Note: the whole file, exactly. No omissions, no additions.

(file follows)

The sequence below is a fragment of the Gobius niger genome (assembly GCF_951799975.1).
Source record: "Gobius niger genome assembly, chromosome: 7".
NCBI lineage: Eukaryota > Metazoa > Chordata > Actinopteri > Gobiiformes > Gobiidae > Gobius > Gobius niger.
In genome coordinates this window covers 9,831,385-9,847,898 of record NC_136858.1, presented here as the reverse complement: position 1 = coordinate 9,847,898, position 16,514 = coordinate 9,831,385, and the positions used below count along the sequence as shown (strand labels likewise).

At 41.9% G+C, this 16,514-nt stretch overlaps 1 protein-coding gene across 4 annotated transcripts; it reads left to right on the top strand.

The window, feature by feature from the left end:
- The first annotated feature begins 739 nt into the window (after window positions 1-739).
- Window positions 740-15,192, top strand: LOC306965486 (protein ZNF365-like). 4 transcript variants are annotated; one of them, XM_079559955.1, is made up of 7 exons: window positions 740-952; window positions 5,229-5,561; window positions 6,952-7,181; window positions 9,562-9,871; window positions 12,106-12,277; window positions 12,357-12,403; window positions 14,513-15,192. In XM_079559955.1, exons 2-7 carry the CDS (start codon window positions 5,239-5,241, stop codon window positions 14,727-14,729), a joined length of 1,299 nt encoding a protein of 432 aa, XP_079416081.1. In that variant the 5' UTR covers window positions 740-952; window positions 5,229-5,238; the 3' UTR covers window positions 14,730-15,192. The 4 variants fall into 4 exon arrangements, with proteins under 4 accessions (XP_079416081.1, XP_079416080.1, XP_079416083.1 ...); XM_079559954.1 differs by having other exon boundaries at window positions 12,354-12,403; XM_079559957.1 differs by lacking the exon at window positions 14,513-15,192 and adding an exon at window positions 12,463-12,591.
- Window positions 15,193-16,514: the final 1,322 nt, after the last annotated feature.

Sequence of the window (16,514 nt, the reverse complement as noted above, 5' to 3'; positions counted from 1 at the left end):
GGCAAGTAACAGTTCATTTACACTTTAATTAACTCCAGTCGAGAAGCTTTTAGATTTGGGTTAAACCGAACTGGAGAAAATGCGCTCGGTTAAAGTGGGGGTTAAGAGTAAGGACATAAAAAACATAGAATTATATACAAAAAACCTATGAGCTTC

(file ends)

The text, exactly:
The sequence below is a fragment of the Gobius niger genome (assembly GCF_951799975.1).
Source record: "Gobius niger genome assembly, chromosome: 7".
NCBI lineage: Eukaryota > Metazoa > Chordata > Actinopteri > Gobiiformes > Gobiidae > Gobius > Gobius niger.
In genome coordinates this window covers 9,831,385-9,847,898 of record NC_136858.1, presented here as the reverse complement: position 1 = coordinate 9,847,898, position 16,514 = coordinate 9,831,385, and the positions used below count along the sequence as shown (strand labels likewise).

At 41.9% G+C, this 16,514-nt stretch overlaps 1 protein-coding gene across 4 annotated transcripts; it reads left to right on the top strand.

The window, feature by feature from the left end:
- The first annotated feature begins 739 nt into the window (after window positions 1-739).
- Window positions 740-15,192, top strand: LOC306965486 (protein ZNF365-like). 4 transcript variants are annotated; one of them, XM_079559955.1, is made up of 7 exons: window positions 740-952; window positions 5,229-5,561; window positions 6,952-7,181; window positions 9,562-9,871; window positions 12,106-12,277; window positions 12,357-12,403; window positions 14,513-15,192. In XM_079559955.1, exons 2-7 carry the CDS (start codon window positions 5,239-5,241, stop codon window positions 14,727-14,729), a joined length of 1,299 nt encoding a protein of 432 aa, XP_079416081.1. In that variant the 5' UTR covers window positions 740-952; window positions 5,229-5,238; the 3' UTR covers window positions 14,730-15,192. The 4 variants fall into 4 exon arrangements, with proteins under 4 accessions (XP_079416081.1, XP_079416080.1, XP_079416083.1 ...); XM_079559954.1 differs by having other exon boundaries at window positions 12,354-12,403; XM_079559957.1 differs by lacking the exon at window positions 14,513-15,192 and adding an exon at window positions 12,463-12,591.
- Window positions 15,193-16,514: the final 1,322 nt, after the last annotated feature.

Sequence of the window (16,514 nt, the reverse complement as noted above, 5' to 3'; positions counted from 1 at the left end):
GGCAAGTAACAGTTCATTTACACTTTAATTAACTCCAGTCGAGAAGCTTTTAGATTTGGGTTAAACCGAACTGGAGAAAATGCGCTCGGTTAAAGTGGGGGTTAAGAGTAAGGACATAAAAAACATAGAATTATATACAAAAAACCTATGAGCTTC